Allen, Joseph William (DNB00)


ALLEN, JOSEPH WILLIAM (1803–1852), landscape painter, the son of a schoolmaster, was born in Lambeth and educated at St. Paul's School. He was some time usher in a school at Taunton, but gave up teaching for art. He painted first in water-colours, latterly for the most part in oils. He found his first employer in a dealer. Afterwards he took to scene-painting, and was associated in this work with Charles Tomkins and Clarkson Stanfield. He painted much of the scenery of the Olympic for Madame Vestris. Allen took an active part in establishing the Society of British Artists, and latterly exhibited only in the Suffolk Street Gallery. An important painting by him in 1842 attracted much attention, and was sold for three hundred guineas. In the following year he painted a companion picture, ‘Leith Hill,’ which was hardly less successful. He was drawing-master in the City of London School from its foundation. He died in August 1852, leaving a widow and large family. ‘His works were of some merit,’ his subjects well chosen, and not without artistic feeling, but ‘crude and unfinished.’ This is Redgrave's criticism, which agrees with that of Nagler. Ottley's praise is not modified by any censure. He etched some landscapes, of which a specimen may be seen, as well as a characteristic water-colour drawing, in the print-room of the British Museum.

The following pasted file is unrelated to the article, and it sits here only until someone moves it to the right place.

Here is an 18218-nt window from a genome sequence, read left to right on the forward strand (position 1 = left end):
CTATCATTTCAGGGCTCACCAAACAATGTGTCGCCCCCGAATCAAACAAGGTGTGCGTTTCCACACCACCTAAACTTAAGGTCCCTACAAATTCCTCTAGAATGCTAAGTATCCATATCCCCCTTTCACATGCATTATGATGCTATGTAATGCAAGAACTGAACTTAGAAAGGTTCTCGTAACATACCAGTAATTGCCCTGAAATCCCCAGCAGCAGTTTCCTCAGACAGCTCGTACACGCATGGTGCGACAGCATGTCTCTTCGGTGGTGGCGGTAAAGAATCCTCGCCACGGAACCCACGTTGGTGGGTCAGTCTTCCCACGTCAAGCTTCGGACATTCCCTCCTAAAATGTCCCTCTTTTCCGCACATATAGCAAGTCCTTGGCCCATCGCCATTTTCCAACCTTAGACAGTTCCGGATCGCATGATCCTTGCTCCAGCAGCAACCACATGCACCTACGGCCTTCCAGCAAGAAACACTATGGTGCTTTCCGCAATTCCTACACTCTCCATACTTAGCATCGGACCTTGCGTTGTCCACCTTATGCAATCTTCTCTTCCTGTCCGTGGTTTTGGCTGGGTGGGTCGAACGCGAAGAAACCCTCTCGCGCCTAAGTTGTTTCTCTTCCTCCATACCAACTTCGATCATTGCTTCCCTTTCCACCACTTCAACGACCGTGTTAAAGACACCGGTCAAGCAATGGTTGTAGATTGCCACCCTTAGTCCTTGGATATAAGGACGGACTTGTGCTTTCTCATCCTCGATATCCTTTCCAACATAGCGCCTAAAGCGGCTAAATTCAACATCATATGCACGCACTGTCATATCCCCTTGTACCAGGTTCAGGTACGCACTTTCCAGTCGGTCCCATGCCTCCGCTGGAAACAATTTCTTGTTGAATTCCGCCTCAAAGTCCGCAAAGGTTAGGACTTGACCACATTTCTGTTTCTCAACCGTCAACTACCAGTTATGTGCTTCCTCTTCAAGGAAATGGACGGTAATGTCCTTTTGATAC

[Ottley's Recent and Living Painters, 1866; Nagler's Künstler-Lexicon, ed. 1872; Redgrave's Dictionary of Painters; Gent. Mag. October 1852.]

E. R.